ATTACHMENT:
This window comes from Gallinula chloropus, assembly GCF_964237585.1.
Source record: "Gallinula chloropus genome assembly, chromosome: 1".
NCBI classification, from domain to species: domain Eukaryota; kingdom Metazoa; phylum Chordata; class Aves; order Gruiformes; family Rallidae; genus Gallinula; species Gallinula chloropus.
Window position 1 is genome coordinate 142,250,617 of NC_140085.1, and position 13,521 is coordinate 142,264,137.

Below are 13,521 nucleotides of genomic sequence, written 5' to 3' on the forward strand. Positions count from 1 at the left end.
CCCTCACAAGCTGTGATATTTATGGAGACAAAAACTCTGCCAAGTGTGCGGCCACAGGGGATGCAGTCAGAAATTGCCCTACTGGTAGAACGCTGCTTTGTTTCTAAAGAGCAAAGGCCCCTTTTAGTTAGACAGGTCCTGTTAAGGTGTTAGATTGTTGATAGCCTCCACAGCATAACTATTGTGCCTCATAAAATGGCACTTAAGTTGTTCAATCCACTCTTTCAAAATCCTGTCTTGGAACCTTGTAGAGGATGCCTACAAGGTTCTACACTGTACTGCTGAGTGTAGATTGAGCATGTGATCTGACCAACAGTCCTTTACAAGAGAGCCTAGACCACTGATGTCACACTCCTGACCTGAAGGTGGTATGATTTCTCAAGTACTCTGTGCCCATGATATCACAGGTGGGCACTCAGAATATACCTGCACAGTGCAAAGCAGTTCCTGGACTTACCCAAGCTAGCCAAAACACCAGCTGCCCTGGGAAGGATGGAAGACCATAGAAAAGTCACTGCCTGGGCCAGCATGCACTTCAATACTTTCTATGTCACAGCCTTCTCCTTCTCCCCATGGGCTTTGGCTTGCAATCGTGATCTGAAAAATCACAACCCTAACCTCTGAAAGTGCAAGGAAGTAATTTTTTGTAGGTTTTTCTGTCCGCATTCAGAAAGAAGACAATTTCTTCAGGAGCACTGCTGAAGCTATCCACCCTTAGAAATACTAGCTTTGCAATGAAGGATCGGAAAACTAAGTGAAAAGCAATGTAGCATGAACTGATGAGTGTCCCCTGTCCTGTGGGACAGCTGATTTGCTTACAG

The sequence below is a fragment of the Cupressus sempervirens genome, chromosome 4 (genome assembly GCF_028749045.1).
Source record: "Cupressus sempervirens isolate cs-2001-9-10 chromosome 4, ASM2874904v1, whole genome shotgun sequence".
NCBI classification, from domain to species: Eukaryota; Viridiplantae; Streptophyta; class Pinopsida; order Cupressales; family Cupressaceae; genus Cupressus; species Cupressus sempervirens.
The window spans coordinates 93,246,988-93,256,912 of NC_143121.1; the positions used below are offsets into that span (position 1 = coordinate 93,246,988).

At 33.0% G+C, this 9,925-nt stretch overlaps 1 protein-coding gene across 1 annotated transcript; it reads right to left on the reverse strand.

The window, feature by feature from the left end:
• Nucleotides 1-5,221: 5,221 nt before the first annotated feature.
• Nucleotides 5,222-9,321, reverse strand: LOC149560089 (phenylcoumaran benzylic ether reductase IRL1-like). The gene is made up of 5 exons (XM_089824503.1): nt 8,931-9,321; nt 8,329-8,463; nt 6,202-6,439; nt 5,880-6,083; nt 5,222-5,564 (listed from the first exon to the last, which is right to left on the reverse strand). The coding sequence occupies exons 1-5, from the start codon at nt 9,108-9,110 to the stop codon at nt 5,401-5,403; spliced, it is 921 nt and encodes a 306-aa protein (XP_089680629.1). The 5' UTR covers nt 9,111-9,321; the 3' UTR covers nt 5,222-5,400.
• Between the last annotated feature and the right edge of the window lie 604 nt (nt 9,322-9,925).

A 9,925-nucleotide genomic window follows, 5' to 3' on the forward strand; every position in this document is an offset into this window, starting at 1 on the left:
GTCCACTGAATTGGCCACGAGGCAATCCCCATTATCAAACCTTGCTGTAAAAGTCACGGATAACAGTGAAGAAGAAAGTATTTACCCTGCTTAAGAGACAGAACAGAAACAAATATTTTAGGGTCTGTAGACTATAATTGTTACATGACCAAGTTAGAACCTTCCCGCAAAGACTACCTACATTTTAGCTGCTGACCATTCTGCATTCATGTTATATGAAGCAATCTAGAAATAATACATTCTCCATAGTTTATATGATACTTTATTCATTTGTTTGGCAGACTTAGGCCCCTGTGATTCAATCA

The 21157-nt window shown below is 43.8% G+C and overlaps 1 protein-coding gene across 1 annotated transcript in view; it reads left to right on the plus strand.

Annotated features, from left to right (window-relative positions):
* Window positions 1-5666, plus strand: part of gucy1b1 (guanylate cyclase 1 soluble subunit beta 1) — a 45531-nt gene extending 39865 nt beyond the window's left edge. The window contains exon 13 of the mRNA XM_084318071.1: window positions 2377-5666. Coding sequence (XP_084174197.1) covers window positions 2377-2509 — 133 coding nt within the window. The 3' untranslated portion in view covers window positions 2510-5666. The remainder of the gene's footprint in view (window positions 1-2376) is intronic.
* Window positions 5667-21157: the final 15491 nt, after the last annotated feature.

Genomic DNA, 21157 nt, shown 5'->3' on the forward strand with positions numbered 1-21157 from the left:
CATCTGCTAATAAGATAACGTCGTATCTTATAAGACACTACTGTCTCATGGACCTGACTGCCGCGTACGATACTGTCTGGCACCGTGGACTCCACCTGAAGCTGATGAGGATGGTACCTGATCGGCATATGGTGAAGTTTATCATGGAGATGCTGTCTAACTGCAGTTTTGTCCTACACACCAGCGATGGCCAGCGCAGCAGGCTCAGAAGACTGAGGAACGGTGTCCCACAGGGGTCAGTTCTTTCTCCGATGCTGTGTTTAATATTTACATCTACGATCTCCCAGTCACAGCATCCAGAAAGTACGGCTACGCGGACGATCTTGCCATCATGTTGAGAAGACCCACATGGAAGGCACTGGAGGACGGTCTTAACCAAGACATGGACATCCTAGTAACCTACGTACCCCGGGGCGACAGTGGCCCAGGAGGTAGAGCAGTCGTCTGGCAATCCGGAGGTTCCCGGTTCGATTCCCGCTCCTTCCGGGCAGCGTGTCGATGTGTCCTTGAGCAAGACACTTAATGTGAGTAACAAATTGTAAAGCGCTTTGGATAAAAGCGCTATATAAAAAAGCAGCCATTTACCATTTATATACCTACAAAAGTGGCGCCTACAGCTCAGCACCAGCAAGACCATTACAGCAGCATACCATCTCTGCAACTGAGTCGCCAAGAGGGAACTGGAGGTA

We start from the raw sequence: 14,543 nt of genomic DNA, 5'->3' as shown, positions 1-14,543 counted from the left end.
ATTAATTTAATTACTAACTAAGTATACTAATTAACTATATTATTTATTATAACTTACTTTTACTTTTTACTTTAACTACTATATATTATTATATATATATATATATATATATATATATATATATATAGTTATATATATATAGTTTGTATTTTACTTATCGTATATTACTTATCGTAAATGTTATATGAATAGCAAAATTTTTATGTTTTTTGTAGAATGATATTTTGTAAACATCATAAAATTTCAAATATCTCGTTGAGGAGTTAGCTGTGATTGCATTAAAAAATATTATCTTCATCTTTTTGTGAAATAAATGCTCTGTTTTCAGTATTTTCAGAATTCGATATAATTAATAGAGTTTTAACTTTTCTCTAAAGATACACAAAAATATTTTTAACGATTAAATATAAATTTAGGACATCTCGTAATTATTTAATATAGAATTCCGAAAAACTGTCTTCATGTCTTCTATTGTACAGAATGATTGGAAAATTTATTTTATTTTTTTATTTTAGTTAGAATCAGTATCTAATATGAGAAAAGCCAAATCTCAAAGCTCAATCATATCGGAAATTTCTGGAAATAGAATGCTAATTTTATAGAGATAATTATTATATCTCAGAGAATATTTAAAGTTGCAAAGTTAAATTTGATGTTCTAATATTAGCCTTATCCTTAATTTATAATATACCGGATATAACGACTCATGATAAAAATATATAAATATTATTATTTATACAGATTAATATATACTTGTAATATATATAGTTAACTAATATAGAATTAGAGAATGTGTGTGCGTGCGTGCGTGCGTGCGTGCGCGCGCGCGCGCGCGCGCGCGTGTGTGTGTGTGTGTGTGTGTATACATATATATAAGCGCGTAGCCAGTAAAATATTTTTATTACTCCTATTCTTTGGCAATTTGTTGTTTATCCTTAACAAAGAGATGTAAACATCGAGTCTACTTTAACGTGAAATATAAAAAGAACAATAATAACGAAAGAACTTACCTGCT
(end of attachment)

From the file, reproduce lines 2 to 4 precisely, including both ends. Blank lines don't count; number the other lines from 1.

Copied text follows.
Source record: "Gallinula chloropus genome assembly, chromosome: 1".
NCBI classification, from domain to species: domain Eukaryota; kingdom Metazoa; phylum Chordata; class Aves; order Gruiformes; family Rallidae; genus Gallinula; species Gallinula chloropus.
Window position 1 is genome coordinate 142,250,617 of NC_140085.1, and position 13,521 is coordinate 142,264,137.